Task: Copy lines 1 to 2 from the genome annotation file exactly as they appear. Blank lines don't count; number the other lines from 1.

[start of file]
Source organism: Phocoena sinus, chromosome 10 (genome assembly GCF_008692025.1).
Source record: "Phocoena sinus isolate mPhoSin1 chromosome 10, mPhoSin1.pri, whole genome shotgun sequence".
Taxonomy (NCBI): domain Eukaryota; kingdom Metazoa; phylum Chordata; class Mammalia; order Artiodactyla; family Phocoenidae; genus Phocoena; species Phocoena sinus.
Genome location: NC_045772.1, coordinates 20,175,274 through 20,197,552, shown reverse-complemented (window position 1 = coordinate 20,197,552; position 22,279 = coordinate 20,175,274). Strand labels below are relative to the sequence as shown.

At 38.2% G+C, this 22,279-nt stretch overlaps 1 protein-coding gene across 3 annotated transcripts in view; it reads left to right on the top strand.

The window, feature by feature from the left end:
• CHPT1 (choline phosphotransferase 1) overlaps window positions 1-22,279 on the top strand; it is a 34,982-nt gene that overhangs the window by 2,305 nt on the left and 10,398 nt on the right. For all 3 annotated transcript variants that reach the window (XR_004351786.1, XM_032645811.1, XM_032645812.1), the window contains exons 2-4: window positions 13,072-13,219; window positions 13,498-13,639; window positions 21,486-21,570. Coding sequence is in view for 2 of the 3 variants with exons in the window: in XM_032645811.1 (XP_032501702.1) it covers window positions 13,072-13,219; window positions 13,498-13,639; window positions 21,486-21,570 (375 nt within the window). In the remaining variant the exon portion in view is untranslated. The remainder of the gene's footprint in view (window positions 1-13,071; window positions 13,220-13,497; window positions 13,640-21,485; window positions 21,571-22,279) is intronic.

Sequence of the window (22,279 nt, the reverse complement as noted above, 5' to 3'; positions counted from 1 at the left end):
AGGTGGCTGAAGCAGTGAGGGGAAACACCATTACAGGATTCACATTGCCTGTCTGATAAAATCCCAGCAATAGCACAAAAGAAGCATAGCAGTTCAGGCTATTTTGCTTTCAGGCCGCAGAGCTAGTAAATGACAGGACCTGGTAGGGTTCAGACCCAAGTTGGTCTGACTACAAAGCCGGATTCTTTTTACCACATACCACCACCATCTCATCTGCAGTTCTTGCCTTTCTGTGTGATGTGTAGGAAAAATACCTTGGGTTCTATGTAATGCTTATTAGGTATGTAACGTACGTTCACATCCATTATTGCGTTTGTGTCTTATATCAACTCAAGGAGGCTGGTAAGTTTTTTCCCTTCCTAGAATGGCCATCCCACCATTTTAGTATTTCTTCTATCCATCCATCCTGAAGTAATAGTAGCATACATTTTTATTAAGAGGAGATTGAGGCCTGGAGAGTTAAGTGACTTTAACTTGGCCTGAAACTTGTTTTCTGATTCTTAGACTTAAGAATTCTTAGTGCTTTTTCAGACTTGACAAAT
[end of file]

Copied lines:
Source organism: Phocoena sinus, chromosome 10 (genome assembly GCF_008692025.1).
Source record: "Phocoena sinus isolate mPhoSin1 chromosome 10, mPhoSin1.pri, whole genome shotgun sequence".